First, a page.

There’s a term for specific feelings of apprehension and anxiety before, during or after important medical imaging. It’s called “scanxiety,” a combination of the words “scan” and “anxiety.”
Coined by a cancer patient in 2011, there is no specific criteria to describe scanxiety, but it most often occurs in people living with an advanced stage of cancer. According to a 2023 study on the term and its meaning, scanxiety is a transitory emotional state. This makes it consistent with the concept of state anxiety, which is an acute form of anxiety experienced in a particular and temporary situation.
A 2022 study on scanxiety found that while it may not be pathological in the same way an anxiety disorder is, scanxiety may impair quality of life. It is considered common and can be severe for some people.
What causes scanxiety?
Studies and patient narratives published on scanxiety describe specific anxiety-provoking elements of the scan experience in patients. Cancer patients with regularly scheduled scans based on their type of cancer and treatment may suffer from a regular cycle of scanxiety.
The uncertainty and fear associated with what the results may reveal is possibly the most common cause of scanxiety among people who experience it ahead of their procedure. Fear of hospitals or medical centers and prior bad experiences or poor outcomes are two others.
According to patients, scanxiety also arises during the procedure and while awaiting results.
Scanxiety causes stemming from scan procedures:
- Radiation exposure concerns
- Sensitivity to drinking contrast
- Uncomfortable around needles
- Unfamiliar equipment
Scanxiety causes stemming from scan results:
- Implications for treatment
- Meaning for disease status and the course of the disease
- Reminders of initial diagnosis
- Uncertainty about results and the future
What are the symptoms of scan anxiety/scanxiety?
Some patients may feel so overwhelmed by feelings of anxiety during their cancer journey that they develop an anxiety disorder. This is often accompanied by feelings of persistent and excessive worry. As a result, scanxiety symptoms may align closely with symptoms of anxiety disorder, including:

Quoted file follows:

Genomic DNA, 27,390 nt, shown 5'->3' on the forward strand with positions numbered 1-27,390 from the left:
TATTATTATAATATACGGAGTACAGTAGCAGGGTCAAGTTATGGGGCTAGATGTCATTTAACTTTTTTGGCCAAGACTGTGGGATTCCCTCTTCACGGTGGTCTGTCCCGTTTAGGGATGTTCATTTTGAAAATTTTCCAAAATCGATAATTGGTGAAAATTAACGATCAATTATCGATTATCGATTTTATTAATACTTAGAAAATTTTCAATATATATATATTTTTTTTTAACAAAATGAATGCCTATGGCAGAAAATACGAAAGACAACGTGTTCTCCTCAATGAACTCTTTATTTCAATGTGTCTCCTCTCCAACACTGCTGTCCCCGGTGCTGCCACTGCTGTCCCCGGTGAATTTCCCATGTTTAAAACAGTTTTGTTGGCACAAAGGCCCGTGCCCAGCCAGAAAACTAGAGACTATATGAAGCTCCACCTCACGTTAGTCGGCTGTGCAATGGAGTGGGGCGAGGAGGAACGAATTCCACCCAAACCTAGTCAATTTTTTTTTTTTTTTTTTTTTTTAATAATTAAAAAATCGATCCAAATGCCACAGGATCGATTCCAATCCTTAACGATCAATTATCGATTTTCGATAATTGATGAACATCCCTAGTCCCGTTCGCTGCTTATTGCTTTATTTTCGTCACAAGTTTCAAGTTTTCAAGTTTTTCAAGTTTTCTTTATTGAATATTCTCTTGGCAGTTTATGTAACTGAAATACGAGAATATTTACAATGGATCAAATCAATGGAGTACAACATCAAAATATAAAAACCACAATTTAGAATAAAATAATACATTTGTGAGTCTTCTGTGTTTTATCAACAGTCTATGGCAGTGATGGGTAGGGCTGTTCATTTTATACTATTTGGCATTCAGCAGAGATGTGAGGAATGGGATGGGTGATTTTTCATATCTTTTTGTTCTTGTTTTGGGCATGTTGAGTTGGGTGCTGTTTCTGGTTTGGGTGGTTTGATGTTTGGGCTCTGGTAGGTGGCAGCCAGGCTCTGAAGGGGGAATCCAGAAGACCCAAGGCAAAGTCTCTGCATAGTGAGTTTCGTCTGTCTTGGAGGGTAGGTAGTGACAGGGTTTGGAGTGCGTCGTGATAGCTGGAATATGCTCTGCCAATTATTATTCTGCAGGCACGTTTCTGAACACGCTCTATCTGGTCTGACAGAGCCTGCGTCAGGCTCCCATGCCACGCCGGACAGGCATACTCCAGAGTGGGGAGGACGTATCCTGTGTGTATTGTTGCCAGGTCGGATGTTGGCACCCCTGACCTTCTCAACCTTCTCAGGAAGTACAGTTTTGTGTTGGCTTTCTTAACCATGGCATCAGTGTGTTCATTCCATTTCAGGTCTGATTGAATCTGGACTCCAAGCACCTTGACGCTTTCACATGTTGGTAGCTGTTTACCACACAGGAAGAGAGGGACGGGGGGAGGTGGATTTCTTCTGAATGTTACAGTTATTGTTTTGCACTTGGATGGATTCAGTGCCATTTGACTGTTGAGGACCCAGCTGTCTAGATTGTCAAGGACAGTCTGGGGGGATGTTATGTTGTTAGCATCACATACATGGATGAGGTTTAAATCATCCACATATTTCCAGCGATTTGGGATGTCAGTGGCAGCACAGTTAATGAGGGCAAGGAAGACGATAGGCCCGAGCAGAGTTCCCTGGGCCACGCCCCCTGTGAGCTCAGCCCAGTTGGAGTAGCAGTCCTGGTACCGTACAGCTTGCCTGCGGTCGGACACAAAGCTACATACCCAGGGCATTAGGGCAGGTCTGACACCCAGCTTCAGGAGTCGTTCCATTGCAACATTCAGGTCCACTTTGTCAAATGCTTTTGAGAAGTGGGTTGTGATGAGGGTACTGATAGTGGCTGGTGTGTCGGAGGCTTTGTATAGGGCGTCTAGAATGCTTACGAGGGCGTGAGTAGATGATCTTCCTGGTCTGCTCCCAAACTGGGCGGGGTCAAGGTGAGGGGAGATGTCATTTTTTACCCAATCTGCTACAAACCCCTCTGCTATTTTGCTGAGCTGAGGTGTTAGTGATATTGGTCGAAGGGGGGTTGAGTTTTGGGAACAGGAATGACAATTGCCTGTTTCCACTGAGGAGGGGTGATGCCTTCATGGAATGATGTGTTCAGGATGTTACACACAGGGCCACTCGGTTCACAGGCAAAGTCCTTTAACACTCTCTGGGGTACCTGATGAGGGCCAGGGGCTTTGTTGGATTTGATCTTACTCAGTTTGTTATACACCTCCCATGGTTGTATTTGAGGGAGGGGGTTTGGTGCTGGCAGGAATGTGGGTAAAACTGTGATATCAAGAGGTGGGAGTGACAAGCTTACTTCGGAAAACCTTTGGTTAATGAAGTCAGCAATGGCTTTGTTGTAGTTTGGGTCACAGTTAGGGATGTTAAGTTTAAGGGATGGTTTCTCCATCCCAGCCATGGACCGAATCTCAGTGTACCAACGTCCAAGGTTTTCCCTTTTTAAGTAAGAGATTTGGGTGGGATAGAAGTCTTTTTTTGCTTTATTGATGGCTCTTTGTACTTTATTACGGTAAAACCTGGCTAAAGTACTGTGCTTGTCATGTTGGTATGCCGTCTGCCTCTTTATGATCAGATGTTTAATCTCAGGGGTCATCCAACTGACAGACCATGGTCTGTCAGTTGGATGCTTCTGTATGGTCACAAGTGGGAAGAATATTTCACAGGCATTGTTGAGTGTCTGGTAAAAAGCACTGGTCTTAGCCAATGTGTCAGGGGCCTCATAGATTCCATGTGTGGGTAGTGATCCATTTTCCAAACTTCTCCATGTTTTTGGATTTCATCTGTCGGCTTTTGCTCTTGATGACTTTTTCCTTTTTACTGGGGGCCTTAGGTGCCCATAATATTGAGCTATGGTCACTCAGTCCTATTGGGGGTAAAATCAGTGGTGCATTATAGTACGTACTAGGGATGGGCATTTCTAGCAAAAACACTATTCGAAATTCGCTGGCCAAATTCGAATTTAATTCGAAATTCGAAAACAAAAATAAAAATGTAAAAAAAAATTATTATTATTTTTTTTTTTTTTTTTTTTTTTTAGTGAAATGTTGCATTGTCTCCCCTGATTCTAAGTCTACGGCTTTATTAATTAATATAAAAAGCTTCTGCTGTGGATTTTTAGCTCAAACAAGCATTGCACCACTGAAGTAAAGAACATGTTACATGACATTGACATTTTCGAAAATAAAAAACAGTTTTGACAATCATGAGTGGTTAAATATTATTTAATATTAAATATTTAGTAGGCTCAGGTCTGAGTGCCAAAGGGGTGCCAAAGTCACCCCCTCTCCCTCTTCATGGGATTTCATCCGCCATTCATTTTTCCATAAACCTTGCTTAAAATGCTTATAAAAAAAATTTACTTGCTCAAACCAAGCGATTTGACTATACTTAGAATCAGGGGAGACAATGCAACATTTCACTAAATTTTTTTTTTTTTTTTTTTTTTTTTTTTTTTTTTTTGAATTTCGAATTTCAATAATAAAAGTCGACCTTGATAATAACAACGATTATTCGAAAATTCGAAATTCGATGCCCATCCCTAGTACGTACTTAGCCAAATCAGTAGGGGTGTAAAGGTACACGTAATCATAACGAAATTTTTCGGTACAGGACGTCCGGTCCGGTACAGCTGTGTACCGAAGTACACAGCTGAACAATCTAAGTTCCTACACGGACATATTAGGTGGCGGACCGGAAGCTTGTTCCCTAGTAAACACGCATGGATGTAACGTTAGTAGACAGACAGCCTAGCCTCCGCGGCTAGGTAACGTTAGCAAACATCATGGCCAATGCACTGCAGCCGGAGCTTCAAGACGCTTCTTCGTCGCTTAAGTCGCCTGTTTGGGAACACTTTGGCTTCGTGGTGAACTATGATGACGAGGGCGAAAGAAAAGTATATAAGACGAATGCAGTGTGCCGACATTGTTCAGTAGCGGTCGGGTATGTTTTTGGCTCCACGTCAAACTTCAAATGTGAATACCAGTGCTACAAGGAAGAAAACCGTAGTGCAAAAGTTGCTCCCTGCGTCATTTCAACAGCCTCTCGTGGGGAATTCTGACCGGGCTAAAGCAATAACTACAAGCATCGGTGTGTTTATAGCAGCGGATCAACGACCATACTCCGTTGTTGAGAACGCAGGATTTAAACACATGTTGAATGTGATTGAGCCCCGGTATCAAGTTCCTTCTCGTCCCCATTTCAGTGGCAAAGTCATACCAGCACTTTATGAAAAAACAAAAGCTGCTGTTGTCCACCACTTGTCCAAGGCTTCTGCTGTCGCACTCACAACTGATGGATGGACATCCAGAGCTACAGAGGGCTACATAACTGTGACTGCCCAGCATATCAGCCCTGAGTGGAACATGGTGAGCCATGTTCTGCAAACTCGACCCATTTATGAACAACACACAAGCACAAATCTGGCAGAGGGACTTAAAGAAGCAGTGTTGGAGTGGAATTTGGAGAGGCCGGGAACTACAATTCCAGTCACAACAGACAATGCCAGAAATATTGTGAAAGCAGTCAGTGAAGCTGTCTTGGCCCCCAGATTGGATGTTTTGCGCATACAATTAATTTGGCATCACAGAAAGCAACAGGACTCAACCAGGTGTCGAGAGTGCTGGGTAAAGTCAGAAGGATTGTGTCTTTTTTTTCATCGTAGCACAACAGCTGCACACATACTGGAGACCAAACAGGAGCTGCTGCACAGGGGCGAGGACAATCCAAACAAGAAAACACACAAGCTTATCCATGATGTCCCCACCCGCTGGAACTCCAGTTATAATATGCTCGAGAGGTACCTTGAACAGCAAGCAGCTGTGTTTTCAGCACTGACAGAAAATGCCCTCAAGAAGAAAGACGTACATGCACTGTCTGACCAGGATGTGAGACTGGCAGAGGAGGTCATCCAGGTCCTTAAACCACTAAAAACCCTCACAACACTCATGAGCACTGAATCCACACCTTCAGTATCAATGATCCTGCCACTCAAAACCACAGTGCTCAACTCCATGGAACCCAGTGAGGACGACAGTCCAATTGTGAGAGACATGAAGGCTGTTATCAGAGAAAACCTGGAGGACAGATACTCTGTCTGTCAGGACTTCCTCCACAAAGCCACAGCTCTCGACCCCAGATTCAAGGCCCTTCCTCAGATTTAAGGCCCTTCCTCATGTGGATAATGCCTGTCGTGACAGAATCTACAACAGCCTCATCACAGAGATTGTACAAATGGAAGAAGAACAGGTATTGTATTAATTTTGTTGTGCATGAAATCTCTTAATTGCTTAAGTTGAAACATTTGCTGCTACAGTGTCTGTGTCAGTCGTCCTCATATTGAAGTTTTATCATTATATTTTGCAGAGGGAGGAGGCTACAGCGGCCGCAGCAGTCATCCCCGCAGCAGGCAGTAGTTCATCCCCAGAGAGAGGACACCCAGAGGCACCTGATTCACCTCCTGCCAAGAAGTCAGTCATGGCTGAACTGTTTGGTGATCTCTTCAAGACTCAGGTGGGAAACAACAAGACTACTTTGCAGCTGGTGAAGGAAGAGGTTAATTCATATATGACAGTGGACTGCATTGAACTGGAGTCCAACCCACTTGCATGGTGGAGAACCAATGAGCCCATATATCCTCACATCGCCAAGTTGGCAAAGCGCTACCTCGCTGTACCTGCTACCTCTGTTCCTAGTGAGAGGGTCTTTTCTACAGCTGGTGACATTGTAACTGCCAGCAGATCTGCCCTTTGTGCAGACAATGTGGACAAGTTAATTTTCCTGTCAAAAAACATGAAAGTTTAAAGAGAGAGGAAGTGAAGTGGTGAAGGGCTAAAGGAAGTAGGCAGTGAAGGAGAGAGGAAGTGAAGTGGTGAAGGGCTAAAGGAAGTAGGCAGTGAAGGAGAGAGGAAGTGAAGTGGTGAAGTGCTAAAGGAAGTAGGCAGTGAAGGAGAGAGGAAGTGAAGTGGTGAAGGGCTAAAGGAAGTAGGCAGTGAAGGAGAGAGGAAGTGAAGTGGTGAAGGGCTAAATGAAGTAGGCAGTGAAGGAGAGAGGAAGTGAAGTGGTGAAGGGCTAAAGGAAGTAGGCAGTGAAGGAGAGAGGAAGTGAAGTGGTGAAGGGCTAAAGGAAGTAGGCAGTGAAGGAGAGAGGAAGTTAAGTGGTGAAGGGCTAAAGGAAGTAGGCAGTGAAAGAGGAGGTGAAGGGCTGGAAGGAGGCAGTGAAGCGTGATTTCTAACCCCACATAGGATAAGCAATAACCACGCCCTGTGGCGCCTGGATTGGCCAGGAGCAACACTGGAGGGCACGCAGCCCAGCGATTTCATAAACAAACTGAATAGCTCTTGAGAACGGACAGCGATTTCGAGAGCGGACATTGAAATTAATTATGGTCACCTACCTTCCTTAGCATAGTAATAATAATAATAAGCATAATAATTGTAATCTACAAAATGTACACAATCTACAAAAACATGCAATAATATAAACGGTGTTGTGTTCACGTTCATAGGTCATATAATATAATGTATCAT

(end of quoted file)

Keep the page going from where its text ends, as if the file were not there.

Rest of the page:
- Increased heart rate
- Lightheadedness or faint, dizzy feelings
- Muscle pains and tightness
- Trouble eating and sleeping
- Shortness of breath
How do you deal with scanxiety?
Among patients who have opened up about scanxiety over the last decade, most agree that the condition doesn’t necessarily just go away with improved health. It’s common for patients undergoing disease surveillance scans to experience recurring feelings of scanxiety for fear of cancer recurrence or their disease progressing.
Certain techniques could ease feelings of scanxiety in some people. Try distracting yourself by spending time around loved ones. Journaling and meditation could also be big helps.
Another big stress reliever could line in the line of communication you keep with your health care team. Ask them when to expect the results, who will deliver them to you and how they will be delivered – whether that be in person, virtually or on the phone. Knowing what to expect can help you manage uncertainty as you await results. It takes some of the guess work out of the equation, which can ease feelings of scanxiety in some people. Don’t hesitate to seek advice from your primary care provider about your scanxiety and its severity. They might recommend a relaxation technique or even medication that could be helpful.
Lastly, don’t underestimate the power of a positive attitude. A great way to deal with scanxiety is to keep testing in perspective. Each new result and bit of information can bring you one step closer to a resolution, and provide your health care team with the opportunity to make the best decision for you and your family.
Photo credit: Getty Images
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